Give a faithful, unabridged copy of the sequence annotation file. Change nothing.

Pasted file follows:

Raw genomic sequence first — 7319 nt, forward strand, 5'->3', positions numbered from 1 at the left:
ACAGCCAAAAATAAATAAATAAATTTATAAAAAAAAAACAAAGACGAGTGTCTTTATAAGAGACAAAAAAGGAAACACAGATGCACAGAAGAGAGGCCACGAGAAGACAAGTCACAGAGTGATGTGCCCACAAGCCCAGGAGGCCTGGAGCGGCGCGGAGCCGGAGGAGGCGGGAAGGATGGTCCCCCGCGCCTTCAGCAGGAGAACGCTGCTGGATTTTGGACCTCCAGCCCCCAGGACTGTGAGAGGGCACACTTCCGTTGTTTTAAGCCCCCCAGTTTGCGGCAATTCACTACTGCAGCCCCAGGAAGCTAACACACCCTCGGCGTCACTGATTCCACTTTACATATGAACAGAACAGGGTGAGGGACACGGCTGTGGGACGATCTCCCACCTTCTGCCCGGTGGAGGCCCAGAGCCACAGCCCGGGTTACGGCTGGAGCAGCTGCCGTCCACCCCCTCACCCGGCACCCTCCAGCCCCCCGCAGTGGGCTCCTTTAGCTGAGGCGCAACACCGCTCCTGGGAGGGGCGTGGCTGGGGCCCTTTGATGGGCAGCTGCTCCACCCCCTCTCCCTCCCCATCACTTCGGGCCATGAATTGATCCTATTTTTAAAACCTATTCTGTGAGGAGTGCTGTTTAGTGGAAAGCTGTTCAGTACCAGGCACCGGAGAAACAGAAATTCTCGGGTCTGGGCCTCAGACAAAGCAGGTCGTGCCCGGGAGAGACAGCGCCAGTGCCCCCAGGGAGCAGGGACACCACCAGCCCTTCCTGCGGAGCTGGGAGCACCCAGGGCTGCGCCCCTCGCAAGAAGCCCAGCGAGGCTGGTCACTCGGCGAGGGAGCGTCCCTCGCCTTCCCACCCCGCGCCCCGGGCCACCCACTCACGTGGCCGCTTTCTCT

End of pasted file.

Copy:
Raw genomic sequence first — 7319 nt, forward strand, 5'->3', positions numbered from 1 at the left:
ACAGCCAAAAATAAATAAATAAATTTATAAAAAAAAAACAAAGACGAGTGTCTTTATAAGAGACAAAAAAGGAAACACAGATGCACAGAAGAGAGGCCACGAGAAGACAAGTCACAGAGTGATGTGCCCACAAGCCCAGGAGGCCTGGAGCGGCGCGGAGCCGGAGGAGGCGGGAAGGATGGTCCCCCGCGCCTTCAGCAGGAGAACGCTGCTGGATTTTGGACCTCCAGCCCCCAGGACTGTGAGAGGGCACACTTCCGTTGTTTTAAGCCCCCCAGTTTGCGGCAATTCACTACTGCAGCCCCAGGAAGCTAACACACCCTCGGCGTCACTGATTCCACTTTACATATGAACAGAACAGGGTGAGGGACACGGCTGTGGGACGATCTCCCACCTTCTGCCCGGTGGAGGCCCAGAGCCACAGCCCGGGTTACGGCTGGAGCAGCTGCCGTCCACCCCCTCACCCGGCACCCTCCAGCCCCCCGCAGTGGGCTCCTTTAGCTGAGGCGCAACACCGCTCCTGGGAGGGGCGTGGCTGGGGCCCTTTGATGGGCAGCTGCTCCACCCCCTCTCCCTCCCCATCACTTCGGGCCATGAATTGATCCTATTTTTAAAACCTATTCTGTGAGGAGTGCTGTTTAGTGGAAAGCTGTTCAGTACCAGGCACCGGAGAAACAGAAATTCTCGGGTCTGGGCCTCAGACAAAGCAGGTCGTGCCCGGGAGAGACAGCGCCAGTGCCCCCAGGGAGCAGGGACACCACCAGCCCTTCCTGCGGAGCTGGGAGCACCCAGGGCTGCGCCCCTCGCAAGAAGCCCAGCGAGGCTGGTCACTCGGCGAGGGAGCGTCCCTCGCCTTCCCACCCCGCGCCCCGGGCCACCCACTCACGTGGCCGCTTTCTCT